“Larrikin” — Australian for maverick

Sometimes, learning new vocabulary can leave you gobsmacked

Updated - March 14, 2022 11:44 am IST

Published - March 14, 2022 10:30 am IST

Know you English

Know you English | Photo Credit: Getty Images

“How do you pronounce l…a…r…r…i…k…i…n?”

“The ‘a’ sounds like the ‘a’ in ‘cat’, ‘bat’ and ‘hat’, while the ‘i’ in the second and third syllable sounds like the ‘i’ in ‘tip’, ‘hip’ and ‘chip’. The word is pronounced ‘LA-ri-kin’ with the stress on the first syllable. It is a word used in Australian English.”

“I guessed as much! Quite a few Australian players described Shane Warne as being a larrikin.”

“Yes, they did! Do you know what the word means?”

“Is a larrikin someone who enjoys playing practical jokes on people?”

“Not really! He’s someone who doesn’t follow the usual social norms. He defies conventional behaviour. The word is mostly used with young men who rebel — almost playfully — against the establishment.”

“That sounds like Shane Warne, all right. He defied all conventions. I understand he used to drink a couple of bottles of beer during the lunch break.”

“Really? A larrikin is what we in India would refer to as a ‘rowdy’. Here’s an example.

In the movie, the hero is a lovable larrikin who gets thrown out of pubs.

“How about this example? My mother tells me that her elder brother was a bit of a larrikin in his younger days. Apparently, he gave his parents sleepless nights.”

“Difficult to imagine your uncle as a larrikin, though.”

“That’s true. Any idea where the word comes from?”

“Nobody is really sure. A few scholars claim that the word has something to do with the name ‘Larry’. Other than that, they have no clue.”

“I see. So, what was your reaction when you heard about Warne’s death?”

“Like most people all over the world, I was completely gobsmacked.”

“You were what?”

“Gobsmacked. When you say you were gobsmacked what you mean is that you were so shocked that you were unable to speak. This informal expression is mostly used in British English.”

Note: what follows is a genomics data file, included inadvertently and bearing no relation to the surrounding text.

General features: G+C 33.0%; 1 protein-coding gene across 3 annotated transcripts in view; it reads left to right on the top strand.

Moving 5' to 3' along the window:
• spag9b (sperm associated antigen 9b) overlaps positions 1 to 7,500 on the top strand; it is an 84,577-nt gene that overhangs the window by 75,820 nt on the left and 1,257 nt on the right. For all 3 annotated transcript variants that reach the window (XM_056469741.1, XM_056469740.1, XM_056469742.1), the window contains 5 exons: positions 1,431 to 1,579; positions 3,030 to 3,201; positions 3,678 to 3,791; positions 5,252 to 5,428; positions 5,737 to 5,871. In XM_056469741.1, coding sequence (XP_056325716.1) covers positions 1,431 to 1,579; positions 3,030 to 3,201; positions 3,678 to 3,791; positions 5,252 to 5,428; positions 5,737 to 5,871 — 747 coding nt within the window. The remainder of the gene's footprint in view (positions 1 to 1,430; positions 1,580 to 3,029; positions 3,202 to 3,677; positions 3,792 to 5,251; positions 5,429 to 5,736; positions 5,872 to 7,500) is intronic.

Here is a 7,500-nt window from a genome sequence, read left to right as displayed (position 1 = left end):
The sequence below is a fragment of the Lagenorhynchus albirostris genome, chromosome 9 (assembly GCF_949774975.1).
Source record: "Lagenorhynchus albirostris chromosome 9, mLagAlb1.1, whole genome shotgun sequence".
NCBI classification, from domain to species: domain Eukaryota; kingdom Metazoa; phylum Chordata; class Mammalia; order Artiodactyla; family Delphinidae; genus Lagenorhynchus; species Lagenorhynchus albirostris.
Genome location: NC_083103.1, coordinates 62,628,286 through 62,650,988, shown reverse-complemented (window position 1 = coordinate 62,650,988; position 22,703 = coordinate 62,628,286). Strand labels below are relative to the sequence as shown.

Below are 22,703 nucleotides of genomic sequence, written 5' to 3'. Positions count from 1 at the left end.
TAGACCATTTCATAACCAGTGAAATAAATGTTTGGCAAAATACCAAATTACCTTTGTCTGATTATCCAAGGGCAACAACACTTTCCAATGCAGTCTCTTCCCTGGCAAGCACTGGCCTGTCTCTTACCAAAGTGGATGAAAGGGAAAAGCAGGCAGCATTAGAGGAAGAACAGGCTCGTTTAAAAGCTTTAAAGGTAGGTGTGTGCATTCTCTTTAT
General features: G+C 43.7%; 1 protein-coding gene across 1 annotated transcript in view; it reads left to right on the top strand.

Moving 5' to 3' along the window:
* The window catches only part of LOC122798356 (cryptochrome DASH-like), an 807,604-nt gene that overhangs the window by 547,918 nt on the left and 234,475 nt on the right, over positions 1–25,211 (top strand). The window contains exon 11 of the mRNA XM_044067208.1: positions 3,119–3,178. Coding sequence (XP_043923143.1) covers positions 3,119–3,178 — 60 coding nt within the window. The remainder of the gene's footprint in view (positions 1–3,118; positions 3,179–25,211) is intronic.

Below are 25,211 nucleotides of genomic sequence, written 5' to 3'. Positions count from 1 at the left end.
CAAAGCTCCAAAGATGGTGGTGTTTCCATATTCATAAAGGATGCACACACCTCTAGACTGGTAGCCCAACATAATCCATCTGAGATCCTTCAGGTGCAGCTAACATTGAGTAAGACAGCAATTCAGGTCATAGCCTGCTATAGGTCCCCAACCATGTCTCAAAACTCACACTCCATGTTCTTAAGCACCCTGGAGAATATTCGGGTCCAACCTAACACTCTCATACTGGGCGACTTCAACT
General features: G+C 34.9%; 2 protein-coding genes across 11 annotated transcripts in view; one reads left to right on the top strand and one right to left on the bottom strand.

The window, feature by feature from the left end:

“I see. How about this example?

The kids were gobsmacked when they saw their father walk into the house with a cute little puppy in his hands.

“That’s a wonderful example.

Shreya was gobsmacked when she was informed that she would be the next CEO.

“Tell me, where does this word come from?”

“In British English, ‘gob’ is a slang term for the mouth. So, when someone smacks or hits you on the mouth, how would you react? What would you do?”

“Nothing, initially. I’d be too shocked to say or do anything.”

“Exactly! You’d be too astonished to do anything. Do you think Warne was the best leg spinner in the world?”

“According to me, Kumble was a better bowler than him.”

“You cannot say, ‘according to me’. It’s …”

“Why not?”

“Because it’s always according to someone else. According to Hayden, Shane Warne was the best leg spinner in the world.”

“According to my father, Warne was better than Kumble.”

“If you have an opinion, then you say, ‘In my opinion, Kumble was better than Warne.’ You don’t say, ‘According to me, Kumble was better’.”

“I can also say, I think Kumble was better than Warne, right?”

“That’s right! If you ask me, we should stop talking about cricket.”

“I think that’s a wonderful idea.”


0 / 0
Sign in to unlock member-only benefits!
  • Access 10 free stories every month
  • Save stories to read later
  • Access to comment on every story
  • Sign-up/manage your newsletter subscriptions with a single click
  • Get notified by email for early access to discounts & offers on our products
Sign in


Comments have to be in English, and in full sentences. They cannot be abusive or personal. Please abide by our community guidelines for posting your comments.

We have migrated to a new commenting platform. If you are already a registered user of The Hindu and logged in, you may continue to engage with our articles. If you do not have an account please register and login to post comments. Users can access their older comments by logging into their accounts on Vuukle.